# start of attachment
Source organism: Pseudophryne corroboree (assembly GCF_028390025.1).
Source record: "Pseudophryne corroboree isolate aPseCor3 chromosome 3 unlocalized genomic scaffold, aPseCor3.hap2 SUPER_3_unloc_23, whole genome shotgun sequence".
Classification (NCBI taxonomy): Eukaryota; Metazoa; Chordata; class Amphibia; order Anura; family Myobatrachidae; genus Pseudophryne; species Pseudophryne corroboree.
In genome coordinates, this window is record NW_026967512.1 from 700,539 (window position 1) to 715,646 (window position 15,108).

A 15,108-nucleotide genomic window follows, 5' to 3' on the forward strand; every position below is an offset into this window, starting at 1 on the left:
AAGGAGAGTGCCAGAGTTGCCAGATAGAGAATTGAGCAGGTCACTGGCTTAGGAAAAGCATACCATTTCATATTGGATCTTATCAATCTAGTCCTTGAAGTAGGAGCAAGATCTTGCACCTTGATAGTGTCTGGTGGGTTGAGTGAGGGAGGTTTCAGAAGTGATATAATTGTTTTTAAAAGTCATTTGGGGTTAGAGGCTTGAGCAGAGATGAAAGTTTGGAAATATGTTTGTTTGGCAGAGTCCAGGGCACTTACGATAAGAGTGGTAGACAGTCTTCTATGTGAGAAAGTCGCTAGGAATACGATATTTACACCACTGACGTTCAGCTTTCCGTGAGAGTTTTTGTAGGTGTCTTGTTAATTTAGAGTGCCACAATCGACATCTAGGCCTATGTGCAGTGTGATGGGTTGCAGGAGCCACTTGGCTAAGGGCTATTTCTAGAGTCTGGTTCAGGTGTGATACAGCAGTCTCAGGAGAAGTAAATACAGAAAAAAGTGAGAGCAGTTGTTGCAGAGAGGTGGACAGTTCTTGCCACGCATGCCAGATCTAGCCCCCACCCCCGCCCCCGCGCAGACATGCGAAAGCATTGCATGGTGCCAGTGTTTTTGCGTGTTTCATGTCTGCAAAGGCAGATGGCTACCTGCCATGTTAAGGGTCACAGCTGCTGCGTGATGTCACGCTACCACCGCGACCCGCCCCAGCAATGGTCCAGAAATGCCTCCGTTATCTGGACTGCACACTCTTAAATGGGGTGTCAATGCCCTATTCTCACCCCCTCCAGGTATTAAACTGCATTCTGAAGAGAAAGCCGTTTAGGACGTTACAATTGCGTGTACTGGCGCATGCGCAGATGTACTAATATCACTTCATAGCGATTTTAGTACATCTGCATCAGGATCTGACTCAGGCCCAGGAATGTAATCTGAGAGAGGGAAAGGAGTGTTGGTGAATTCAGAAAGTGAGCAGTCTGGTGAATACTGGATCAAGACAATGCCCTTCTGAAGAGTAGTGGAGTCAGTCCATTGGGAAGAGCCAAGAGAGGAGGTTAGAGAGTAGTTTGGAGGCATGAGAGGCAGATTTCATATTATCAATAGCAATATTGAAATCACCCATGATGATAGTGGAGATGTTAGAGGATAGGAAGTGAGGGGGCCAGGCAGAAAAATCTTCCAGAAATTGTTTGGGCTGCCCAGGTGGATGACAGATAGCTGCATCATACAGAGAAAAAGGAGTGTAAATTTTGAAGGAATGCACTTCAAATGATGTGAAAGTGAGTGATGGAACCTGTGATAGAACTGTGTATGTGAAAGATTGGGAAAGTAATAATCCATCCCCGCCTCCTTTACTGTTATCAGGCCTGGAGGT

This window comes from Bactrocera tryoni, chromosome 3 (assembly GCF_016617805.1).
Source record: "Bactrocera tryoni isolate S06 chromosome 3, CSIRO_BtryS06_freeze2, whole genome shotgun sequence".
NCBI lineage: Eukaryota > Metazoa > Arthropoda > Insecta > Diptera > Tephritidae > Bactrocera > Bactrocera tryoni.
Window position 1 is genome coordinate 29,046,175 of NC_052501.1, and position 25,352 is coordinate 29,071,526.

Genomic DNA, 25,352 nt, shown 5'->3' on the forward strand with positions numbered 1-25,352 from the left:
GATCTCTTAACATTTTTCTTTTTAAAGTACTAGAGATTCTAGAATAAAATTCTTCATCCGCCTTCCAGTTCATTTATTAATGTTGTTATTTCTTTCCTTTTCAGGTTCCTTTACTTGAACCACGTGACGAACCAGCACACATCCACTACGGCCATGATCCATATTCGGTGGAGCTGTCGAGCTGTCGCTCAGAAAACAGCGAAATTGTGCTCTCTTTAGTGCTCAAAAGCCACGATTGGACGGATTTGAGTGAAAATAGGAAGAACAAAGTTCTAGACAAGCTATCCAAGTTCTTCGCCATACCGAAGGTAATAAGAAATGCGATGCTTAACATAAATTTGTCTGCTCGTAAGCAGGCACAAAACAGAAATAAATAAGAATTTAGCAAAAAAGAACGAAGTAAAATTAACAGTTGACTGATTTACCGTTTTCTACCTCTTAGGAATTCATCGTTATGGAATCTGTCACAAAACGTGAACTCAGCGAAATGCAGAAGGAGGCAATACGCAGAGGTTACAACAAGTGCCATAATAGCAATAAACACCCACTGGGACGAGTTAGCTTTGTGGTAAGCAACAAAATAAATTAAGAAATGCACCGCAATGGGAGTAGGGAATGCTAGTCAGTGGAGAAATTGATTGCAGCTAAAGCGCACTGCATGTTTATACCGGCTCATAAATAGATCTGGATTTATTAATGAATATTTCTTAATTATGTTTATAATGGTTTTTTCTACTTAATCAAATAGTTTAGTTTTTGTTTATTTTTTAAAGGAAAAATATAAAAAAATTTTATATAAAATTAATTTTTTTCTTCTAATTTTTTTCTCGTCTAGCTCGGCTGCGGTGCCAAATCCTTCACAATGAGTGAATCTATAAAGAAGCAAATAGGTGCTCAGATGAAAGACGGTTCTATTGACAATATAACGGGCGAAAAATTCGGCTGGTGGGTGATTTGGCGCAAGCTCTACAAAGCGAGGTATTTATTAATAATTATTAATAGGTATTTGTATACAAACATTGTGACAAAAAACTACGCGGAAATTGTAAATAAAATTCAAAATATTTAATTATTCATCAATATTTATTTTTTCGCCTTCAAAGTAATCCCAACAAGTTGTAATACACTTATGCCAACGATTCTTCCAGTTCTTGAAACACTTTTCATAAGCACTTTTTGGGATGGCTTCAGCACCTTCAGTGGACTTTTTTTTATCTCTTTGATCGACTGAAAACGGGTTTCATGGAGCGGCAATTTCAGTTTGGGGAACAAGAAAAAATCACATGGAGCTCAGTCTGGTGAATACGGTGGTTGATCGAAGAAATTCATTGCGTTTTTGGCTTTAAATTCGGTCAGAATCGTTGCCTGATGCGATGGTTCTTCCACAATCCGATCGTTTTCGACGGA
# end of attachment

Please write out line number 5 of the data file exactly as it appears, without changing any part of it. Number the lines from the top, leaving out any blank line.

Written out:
A 15,108-nucleotide genomic window follows, 5' to 3' on the forward strand; every position below is an offset into this window, starting at 1 on the left: